Being more electronic and strategic about talent management can go a long way in meaningful recognition, goal setting and a more robust view of performance. In the October 2015 issue of the HBR, Deloitte discovered that 58% of the managers in the organization felt that their approach did not engage the employee or their performance. They went on to say: “…we are in need of something nimbler, real time and more individualized.”

A word of caution should be exhibited before all your paper performance reviews hit the shredder. In the very valuable white paper written by the Society for Human Resource Management (SHRM) called “Building a High Performance Culture: A Fresh Look at Performance Management,” they outline strategies and practical advice around this new way of conducting performance reviews. In it they implore organizations and managers to stop trying to create a better performance review tool and instead suggest a goal to create a simpler, less administrative-process oriented appraisal that exists already. As they continue, it is clear that a focus instead on creating trust and engagement to drive performance may be more valuable than an exhaustive one which includes rankings such as these for a litany of categories:

Perhaps a committee can be formed in organizations to explore simplifying one’s current systems of appraisals?

Employee Performance Agreements & Trust

Finally, there exists two additional tools for the accountability and performance management tool box.

One comes from the auto industry by Turnaround Tour which uses an Employee Performance Agreement. This document is a form of goal setting and is a simple tool in which to start the New Year to help chart a course of success throughout the year, not just at year end. It is a document that may include:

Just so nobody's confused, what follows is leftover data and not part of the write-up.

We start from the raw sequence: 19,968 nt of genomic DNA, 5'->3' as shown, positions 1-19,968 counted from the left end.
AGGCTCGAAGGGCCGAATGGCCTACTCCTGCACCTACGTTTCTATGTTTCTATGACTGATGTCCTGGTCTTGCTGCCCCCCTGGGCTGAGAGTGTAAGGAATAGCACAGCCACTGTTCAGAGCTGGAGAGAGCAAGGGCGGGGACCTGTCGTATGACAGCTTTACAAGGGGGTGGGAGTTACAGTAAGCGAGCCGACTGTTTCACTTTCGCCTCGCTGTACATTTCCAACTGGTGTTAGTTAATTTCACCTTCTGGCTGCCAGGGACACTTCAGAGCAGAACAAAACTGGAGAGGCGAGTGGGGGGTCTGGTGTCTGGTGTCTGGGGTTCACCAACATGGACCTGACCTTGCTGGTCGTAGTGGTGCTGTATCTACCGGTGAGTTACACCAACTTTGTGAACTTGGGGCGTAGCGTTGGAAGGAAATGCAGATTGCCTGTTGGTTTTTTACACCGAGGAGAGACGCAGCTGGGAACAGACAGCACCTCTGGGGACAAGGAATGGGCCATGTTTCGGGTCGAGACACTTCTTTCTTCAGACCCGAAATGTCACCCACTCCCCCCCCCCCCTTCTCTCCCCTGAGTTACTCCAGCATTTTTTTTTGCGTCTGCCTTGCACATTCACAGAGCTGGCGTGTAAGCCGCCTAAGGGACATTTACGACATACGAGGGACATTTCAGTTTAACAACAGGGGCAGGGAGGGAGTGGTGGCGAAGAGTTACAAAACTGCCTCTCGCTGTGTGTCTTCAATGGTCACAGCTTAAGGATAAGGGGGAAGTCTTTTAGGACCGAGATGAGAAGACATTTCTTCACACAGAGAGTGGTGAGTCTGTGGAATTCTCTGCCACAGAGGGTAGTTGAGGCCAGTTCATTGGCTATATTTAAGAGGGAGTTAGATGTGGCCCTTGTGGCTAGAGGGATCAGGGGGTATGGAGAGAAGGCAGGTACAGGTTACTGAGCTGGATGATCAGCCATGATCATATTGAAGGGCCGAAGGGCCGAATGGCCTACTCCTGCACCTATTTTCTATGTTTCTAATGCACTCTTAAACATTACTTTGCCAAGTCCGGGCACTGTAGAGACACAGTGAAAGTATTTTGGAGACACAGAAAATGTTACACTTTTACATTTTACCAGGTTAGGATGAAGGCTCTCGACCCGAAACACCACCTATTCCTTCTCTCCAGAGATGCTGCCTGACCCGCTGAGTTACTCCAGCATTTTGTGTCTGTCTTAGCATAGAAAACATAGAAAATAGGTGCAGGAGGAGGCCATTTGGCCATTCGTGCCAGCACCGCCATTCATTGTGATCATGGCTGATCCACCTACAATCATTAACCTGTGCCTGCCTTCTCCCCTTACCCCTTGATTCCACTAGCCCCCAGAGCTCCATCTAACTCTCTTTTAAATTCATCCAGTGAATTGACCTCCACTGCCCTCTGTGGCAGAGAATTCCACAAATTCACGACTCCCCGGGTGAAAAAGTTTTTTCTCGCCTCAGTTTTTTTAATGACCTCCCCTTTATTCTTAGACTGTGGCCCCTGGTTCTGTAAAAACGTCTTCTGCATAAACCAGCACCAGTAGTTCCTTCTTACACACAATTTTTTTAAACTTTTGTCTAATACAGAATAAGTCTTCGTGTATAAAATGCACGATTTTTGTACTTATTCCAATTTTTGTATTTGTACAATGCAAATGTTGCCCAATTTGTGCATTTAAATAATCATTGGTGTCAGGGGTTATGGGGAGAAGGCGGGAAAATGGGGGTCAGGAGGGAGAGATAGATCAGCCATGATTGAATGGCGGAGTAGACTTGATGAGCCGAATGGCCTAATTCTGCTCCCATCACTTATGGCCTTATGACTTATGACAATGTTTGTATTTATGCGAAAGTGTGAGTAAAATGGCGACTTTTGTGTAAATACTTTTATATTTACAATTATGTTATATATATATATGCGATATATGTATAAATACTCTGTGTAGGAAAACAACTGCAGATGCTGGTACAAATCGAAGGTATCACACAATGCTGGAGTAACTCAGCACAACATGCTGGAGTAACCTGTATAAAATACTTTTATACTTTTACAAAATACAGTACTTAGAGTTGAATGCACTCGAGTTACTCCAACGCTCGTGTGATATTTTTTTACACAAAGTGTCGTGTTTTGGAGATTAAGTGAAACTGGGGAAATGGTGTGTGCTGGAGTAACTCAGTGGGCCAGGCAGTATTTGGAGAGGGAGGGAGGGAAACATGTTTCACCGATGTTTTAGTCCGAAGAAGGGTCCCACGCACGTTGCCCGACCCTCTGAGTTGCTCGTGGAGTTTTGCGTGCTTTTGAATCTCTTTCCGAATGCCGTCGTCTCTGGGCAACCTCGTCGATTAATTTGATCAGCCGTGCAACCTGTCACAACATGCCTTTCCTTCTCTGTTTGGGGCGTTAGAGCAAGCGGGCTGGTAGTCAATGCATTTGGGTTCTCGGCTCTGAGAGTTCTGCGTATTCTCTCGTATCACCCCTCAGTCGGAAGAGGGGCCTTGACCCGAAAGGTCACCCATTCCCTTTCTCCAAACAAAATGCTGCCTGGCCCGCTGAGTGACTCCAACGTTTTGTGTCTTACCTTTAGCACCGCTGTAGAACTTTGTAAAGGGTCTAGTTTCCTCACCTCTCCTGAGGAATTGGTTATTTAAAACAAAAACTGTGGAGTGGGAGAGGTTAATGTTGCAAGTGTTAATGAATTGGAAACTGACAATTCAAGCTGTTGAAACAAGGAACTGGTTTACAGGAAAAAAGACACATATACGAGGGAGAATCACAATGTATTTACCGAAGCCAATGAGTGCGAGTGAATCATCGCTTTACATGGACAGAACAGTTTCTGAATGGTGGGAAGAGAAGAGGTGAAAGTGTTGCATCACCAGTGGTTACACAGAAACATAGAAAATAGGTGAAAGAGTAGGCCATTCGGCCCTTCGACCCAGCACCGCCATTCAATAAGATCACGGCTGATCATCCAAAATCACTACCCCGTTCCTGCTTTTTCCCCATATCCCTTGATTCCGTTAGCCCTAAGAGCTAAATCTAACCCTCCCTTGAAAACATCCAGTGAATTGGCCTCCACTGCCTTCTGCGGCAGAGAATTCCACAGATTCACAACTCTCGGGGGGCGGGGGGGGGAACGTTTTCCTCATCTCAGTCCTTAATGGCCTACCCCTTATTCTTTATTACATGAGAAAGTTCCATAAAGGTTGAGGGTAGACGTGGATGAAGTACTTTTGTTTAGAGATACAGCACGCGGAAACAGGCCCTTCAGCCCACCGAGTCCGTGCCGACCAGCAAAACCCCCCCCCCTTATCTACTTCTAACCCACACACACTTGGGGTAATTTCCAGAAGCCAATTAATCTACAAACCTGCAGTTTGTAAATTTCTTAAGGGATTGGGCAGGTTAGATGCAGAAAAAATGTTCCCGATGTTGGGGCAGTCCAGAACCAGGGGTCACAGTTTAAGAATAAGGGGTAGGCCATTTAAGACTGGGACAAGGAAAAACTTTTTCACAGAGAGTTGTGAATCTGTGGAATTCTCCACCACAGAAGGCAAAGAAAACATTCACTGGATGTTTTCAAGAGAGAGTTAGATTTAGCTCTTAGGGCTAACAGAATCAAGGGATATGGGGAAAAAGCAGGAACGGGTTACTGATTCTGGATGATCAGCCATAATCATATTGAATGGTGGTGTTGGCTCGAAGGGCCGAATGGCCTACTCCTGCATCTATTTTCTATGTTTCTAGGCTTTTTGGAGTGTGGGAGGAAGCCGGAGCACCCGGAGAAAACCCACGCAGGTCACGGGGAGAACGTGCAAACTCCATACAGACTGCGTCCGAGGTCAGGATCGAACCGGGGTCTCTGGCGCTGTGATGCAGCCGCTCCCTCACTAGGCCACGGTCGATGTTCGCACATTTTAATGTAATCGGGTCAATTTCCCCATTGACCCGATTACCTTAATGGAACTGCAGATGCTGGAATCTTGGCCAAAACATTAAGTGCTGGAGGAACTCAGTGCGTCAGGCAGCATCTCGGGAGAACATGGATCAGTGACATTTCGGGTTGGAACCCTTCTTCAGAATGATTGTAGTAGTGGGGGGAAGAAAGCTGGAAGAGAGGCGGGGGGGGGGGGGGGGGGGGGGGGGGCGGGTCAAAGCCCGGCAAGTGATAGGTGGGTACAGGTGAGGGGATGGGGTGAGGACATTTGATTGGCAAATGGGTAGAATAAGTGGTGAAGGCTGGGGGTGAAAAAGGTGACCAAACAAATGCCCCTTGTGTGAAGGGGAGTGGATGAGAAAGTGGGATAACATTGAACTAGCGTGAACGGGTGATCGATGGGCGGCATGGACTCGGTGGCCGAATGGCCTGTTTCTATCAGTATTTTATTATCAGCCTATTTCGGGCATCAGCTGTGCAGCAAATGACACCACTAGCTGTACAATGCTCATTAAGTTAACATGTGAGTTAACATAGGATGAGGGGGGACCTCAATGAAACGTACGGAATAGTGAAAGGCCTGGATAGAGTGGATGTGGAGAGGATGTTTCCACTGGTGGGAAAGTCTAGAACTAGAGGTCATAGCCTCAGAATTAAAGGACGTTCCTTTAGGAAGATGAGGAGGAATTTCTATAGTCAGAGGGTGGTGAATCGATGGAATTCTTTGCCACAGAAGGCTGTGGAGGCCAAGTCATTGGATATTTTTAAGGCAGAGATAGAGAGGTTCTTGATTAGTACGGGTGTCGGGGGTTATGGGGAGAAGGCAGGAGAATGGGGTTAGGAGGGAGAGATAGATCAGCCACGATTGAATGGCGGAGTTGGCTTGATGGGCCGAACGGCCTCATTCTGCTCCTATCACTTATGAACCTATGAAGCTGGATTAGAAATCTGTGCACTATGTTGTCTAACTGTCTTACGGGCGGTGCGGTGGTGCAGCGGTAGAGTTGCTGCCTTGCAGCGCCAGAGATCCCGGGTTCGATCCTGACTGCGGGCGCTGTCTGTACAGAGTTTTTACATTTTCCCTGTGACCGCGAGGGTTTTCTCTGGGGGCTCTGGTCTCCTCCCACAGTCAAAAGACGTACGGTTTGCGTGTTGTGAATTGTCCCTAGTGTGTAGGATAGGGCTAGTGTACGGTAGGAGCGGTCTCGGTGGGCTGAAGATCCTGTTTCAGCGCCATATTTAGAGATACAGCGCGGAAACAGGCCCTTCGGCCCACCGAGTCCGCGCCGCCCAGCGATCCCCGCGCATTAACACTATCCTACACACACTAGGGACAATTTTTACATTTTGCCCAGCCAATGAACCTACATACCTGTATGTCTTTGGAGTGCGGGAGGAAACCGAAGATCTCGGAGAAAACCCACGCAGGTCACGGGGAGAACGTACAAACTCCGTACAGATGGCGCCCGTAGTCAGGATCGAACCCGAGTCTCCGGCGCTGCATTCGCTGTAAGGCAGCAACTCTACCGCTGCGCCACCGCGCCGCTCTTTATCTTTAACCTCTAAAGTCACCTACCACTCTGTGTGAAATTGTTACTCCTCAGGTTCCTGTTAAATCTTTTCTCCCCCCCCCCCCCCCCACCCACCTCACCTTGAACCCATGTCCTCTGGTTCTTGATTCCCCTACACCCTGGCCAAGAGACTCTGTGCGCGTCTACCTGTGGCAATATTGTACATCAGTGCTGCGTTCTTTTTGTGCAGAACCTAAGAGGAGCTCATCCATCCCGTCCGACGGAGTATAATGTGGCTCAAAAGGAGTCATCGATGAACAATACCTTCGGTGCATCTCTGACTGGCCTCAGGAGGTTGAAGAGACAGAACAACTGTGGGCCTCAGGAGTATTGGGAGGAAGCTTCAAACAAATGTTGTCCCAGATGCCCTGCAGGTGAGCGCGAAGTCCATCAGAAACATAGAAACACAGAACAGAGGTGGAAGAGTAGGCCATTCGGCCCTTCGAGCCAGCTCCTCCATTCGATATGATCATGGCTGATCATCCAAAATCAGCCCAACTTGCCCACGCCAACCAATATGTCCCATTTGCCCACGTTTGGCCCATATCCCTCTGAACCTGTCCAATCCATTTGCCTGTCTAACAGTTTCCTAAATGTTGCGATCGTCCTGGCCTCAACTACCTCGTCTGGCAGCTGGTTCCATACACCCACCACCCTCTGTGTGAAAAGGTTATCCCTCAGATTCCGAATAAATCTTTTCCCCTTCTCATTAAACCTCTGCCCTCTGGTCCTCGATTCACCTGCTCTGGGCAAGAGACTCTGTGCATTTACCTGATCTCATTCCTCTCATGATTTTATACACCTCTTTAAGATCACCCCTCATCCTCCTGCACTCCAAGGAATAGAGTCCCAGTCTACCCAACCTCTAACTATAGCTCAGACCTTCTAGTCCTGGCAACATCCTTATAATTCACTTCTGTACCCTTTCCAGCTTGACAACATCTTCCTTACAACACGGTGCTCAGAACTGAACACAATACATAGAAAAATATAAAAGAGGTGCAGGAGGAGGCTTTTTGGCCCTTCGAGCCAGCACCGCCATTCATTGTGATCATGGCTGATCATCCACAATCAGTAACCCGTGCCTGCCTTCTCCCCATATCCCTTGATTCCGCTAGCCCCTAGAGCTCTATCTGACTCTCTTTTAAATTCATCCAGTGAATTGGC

It may include promise language in the agreement to meet or exceed goals, professional development and particulars between supervisor and employee.

The second tool that is worth pursuing is trust. Since this critical component of the human capital system and managing and engaging people must be earned, not given, it may be worthwhile to first watch the below videos by Bob Kelleher multiple times about boats sinking in organizations. It will provide a reality check about employees as whole people and inspire new ways in which to build trust through engagement. One of the new and bestselling books he wrote, called I-Engage: Your Personal Engagement Roadmap is a great source for a book club with management staff. It is a self-exploration about how engaged one is on a boat that is sinking.

Employee Engagement: Who’s Sinking Your Boat (August 20, 2013).

https://www.youtube.com/watch?v=y4nwoZ02AJM

Employee Engagement: Why Is Your Boat Still Sinking (November 10, 2016).

https://www.youtube.com/watch?v=FvDKh31k1fM

References

Buckingham, M., & Goodall, A. (2015). Reinventing Performance Management. Harvard Buisness Review, 40-50. Retrieved from https://hbr.org/2015/04/reinventing-performance-management.

Cappelli, P., & Tavis, A. (2016). The Performance Management Revolution. Harvard Buisness Review, 58-67. Retrieved from https://hbr.org/2016/10/the-performance-management-revolution.

Pulakos, E. D., Mueller-Hanson, R. A., O’Leary, R. S., & Meyrowitz, M. M. (2012). SHRM Foundation’s Effective Practice Guidelines Series: Building a High-Performance Culture: A Fresh Look at Performance Management [PDF]. SHRM Foundation. www.turnaroundtour.com,

Working On IT Tuesdays© PayoffTools©: EPA - Employee Performance Agreement “Description and Overview” [DOC]. (2007). Automotive Service Leaders – The Turnaroundtour Company.